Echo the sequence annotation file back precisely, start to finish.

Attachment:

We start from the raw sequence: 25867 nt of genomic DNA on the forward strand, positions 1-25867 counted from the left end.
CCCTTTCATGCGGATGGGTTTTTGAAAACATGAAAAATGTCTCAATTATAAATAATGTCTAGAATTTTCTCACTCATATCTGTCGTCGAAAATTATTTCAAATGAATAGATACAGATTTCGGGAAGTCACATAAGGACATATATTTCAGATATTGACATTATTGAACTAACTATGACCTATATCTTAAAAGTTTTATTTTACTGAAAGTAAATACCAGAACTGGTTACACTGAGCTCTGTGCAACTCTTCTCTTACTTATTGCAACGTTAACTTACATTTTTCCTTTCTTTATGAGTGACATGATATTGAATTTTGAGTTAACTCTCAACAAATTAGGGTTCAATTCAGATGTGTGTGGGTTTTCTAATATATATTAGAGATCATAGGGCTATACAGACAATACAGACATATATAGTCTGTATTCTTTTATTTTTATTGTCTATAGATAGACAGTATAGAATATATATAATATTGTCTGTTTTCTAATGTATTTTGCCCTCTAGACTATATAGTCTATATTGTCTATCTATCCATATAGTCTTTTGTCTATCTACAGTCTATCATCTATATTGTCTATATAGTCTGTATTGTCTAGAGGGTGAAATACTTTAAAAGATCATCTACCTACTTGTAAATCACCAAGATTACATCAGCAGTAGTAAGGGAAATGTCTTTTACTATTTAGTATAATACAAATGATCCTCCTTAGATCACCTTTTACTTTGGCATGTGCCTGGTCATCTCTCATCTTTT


We start from the raw sequence: 25867 nt of genomic DNA on the forward strand, positions 1-25867 counted from the left end.
CCCTTTCATGCGGATGGGTTTTTGAAAACATGAAAAATGTCTCAATTATAAATAATGTCTAGAATTTTCTCACTCATATCTGTCGTCGAAAATTATTTCAAATGAATAGATACAGATTTCGGGAAGTCACATAAGGACATATATTTCAGATATTGACATTATTGAACTAACTATGACCTATATCTTAAAAGTTTTATTTTACTGAAAGTAAATACCAGAACTGGTTACACTGAGCTCTGTGCAACTCTTCTCTTACTTATTGCAACGTTAACTTACATTTTTCCTTTCTTTATGAGTGACATGATATTGAATTTTGAGTTAACTCTCAACAAATTAGGGTTCAATTCAGATGTGTGTGGGTTTTCTAATATATATTAGAGATCATAGGGCTATACAGACAATACAGACATATATAGTCTGTATTCTTTTATTTTTATTGTCTATAGATAGACAGTATAGAATATATATAATATTGTCTGTTTTCTAATGTATTTTGCCCTCTAGACTATATAGTCTATATTGTCTATCTATCCATATAGTCTTTTGTCTATCTACAGTCTATCATCTATATTGTCTATATAGTCTGTATTGTCTAGAGGGTGAAATACTTTAAAAGATCATCTACCTACTTGTAAATCACCAAGATTACATCAGCAGTAGTAAGGGAAATGTCTTTTACTATTTAGTATAATACAAATGATCCTCCTTAGATCACCTTTTACTTTGGCATGTGCCTGGTCATCTCTCATCTTTT